Now, of course, thanks to the modern Miracle at Manopello we have a deeper understanding of the Resurrection and its effects on the first Christians. Interesting that in the course of writing a one thousand page book published in 2009, Mr. MacCulloch did not uncover the Volto Santo.
As we seek the true Christ, Orthodoxy promises a timeless lineage. “Like untrained gardeners going into an overgrown garden, successors to the Reformers hacked about with machetes, slashing unknowingly through material that had been affirmed for the first thousand years: the sacraments, the honoring of Mary, the eucharistic Real Presence. Protestants were trying to rediscover the ancient Church, but instead they created a dancing array of sorcerer’s apprentice brooms, all trying to sweep one another clean.” FACING EAST A Pilgrims Journey into the Mysteries of Orthodoxy, by Frederica Mathewes-Green.
Jesus – The Routes
The roots of Christ, no doubt, extended wide in the world of the ancients.
“For uncounted millenniums, India has been the Spiritual light land of the earth. It is in India that the divine soul-science of yoga–union with God through direct personal communion with Him–has been preserved. That is why Jesus went to India as a youth, and why he returned to India and conferred with Babaji for the spiritual evolution of the world.” Paramahansa Yogananda The Second Coming of Christ.
There has been no higher spiritual authority in the last one hundred years than Yogananda. Yet, a mysterious unknown visionary agrees with Yoganada and lends his own inestimable voice to his.
Levi Dowling (1844-1911) began preaching at the age of sixteen. He served as a chaplain in the Union Army during the Civil War. For forty years he meditated on the Akashic Records and presented his visions from the life of Jesus in a remarkable book, The Acquarian Gospel of Christ.
His vision of Jesus’ journey to the Himalayas closely parallels the discoveries made by the Russian scholar Nicolai Notavitch at Hemis monastery in Ladakh in 1887. Jesus Lived in India by Holger Kersten covers much of the elements, while also wandering into the bulrushes with frivolous claims that Jesus survived the crucifixion. The fact remains that Jesus died on the cross. Then three days later he appeared to Mary Magdalene. Now his resurrected face on the Manopello cloth will revolutionize our world.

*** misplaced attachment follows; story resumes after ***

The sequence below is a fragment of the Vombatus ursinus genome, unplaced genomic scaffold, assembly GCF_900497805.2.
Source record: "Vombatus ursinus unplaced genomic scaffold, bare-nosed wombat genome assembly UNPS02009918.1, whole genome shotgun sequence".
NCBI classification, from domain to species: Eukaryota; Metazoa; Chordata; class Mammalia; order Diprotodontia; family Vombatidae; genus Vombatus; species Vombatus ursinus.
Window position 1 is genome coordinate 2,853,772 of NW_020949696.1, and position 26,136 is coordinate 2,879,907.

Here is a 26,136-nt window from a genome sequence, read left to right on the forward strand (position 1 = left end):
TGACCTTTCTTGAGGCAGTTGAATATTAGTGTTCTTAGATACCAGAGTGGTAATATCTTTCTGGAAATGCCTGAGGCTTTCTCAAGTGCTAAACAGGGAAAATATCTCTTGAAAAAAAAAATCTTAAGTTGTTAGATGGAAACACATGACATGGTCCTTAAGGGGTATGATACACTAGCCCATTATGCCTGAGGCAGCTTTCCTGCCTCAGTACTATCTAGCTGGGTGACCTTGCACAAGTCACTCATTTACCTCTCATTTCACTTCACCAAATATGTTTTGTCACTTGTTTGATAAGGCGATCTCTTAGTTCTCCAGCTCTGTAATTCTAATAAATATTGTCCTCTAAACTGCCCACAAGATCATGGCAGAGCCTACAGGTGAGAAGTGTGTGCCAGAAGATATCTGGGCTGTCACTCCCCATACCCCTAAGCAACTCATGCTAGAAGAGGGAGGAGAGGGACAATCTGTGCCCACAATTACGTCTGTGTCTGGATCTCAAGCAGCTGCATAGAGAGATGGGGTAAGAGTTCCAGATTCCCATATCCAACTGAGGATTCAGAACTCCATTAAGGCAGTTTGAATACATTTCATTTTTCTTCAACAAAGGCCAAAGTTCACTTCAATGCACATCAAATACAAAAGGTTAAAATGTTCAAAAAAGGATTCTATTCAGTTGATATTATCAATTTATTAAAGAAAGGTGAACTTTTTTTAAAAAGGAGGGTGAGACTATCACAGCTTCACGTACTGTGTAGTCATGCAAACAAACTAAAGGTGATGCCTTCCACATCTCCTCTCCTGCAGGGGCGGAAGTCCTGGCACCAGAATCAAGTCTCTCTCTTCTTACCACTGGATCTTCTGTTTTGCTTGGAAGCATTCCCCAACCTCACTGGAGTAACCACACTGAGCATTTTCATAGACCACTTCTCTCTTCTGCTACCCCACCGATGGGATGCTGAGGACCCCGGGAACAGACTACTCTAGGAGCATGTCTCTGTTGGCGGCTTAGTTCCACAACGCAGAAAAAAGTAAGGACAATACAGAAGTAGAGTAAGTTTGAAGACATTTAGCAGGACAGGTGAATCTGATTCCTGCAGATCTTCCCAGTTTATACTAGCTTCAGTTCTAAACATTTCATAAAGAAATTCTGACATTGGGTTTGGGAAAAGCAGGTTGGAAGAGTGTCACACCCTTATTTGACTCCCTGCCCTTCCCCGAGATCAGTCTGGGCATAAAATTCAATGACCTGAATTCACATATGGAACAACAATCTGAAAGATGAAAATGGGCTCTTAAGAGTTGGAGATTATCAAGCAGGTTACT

The Words of Christ
“Christ unveils the meaning of the Old Testament.” Drawing by Thomas Merton. Used with permission of the Merton Legacy Trust and the Thomas Merton Center at Bellarmine University.”
In the beginning was the Word, and the Word was with God. John 1:1
A wonderful blessing of living in this age of communication is the ever evolving sphere of light being shed on what Jesus said and how it reflects what he meant.
It is simply not possible to understand the message of Jesus without reading The Hidden Gospel: Decoding the Spiritual Message of the Aramaic Jesus by Neil Douglas-Klotz.
If we begin to understand holiness as the creation of space, we can reevaluate what is really holy in our lives.
To become holy in an Aramaic sense then means to create separate space for whatever becomes the pivot of our lives, the axis on which our world turns.
John 14:6 – “I am the way, the truth,and the life: No man cometh unto the Father, but by me.” This teaching has become the central stumbling block in our perception of Christ. Dr. Douglas-Klotz walks us through the Aramaic terms in the root text; “I am”, ena-ena; ” the way”, urha; ‘truth”, sherara; and “life”, hayye. By explaining the nuanced Middle Eastern-Aramaic layering of philosophy, philology and etymology the author presents a new rendering of this stanza, one more relevant to Christ and ourselves.